** In regards to the Warp Pipe technology one, at least two readers actually thought it was for real, and when their letters were printed asking how it turned out, the magazine made no mention of the fact that it was just a joke.
* ArcNumber: The [[MilestoneCelebration 100th volume]] featured articles revolving around the number "100". In order: "VideoGame/{{GoldenEye|007}}: 100 Best Ambushes", "100 Things That Equal 100", "100 Best Codes Ever", "100 Best Games of All Time", and "First 100 Games for the UsefulNotes/Nintendo64".
* TheArtifact: For a long time, the mail section listed what state a reader sent his letter from, or read "via TheInternet" if they sent it through email. Eventually the letters all redundantly read "via the Internet", but this tidbit was never taken out until the Future US takeover.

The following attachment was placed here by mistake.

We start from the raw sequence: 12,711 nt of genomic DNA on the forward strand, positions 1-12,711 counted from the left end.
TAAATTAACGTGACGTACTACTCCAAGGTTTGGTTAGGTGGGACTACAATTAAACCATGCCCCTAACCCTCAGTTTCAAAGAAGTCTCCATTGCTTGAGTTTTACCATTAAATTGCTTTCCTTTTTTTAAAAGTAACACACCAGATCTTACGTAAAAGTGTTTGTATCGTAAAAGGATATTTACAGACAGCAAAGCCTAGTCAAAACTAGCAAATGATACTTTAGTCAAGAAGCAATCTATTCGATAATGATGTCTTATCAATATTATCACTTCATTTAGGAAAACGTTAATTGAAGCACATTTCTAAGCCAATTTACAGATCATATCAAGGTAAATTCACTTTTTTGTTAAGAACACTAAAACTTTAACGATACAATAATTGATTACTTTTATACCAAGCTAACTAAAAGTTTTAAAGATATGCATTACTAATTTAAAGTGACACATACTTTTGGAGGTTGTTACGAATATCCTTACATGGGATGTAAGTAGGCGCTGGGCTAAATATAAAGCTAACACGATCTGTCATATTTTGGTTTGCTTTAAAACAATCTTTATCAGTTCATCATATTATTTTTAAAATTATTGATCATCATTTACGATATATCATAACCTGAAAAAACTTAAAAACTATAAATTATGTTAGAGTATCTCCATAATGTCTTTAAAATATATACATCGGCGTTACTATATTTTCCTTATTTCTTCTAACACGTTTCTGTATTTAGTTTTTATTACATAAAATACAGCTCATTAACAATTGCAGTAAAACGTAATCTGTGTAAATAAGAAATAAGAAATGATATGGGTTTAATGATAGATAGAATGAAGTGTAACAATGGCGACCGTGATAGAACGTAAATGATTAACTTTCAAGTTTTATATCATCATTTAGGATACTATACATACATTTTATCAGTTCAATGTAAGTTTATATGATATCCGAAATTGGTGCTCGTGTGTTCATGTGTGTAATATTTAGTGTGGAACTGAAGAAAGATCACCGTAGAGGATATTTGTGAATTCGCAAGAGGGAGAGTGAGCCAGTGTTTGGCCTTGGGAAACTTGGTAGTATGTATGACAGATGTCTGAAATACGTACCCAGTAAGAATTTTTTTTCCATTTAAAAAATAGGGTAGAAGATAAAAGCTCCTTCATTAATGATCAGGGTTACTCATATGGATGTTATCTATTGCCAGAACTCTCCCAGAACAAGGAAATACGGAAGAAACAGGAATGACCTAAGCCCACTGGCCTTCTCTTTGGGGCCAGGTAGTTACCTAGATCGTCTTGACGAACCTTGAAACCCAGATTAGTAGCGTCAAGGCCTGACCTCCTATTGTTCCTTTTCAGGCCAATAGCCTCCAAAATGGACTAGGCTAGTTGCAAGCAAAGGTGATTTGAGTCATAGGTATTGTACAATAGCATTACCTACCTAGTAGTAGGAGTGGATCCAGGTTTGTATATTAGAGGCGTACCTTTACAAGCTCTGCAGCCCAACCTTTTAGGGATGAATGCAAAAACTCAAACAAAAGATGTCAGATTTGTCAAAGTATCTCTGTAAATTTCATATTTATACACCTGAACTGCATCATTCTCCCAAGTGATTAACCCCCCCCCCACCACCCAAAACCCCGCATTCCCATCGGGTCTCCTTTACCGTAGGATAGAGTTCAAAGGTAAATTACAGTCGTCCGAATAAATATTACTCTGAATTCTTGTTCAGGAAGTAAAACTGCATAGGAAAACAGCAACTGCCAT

* ArtifactTitle: Based on the NES tagline "Now you're playing with power!"
** According to a retrospective in the 50th issue, they were originally going to name the magazine Power Play, but it was already taken.
* AuthorAvatar: Writer Alan Averill has been represented in photos as a Slime from ''VideoGame/DragonQuest''. The magazine has jokingly stated that he is, in fact, a slime; the joke was even taken to the point where pictures were published of a Slime plushie wearing a knit cap in front of a GBA SP claiming that the slime was in fact writer Alan Averill. Near the end of its run, writers were represented by Miis, and Chris Hoffman's part of the letters section was headed by an 8-bit sprite of himself.
** The final issue featured goodbyes from current and former staff, represented by their Miis - except for Alan, who was once again a Slime. In that same article:
--->'''Jenni Villarreal:''' I was the person who suggested to Alan Averill that he use the blue slime from Dragon Warrior as his avatar in the magazine, then later did a little feature about him in Player's Pulse. Frankly, I created a monster.
* BackForTheFinale: In Issue 285, a lot of former writers from the 1990s and 2000s contributed to a farewell column, reminiscing about the magazine.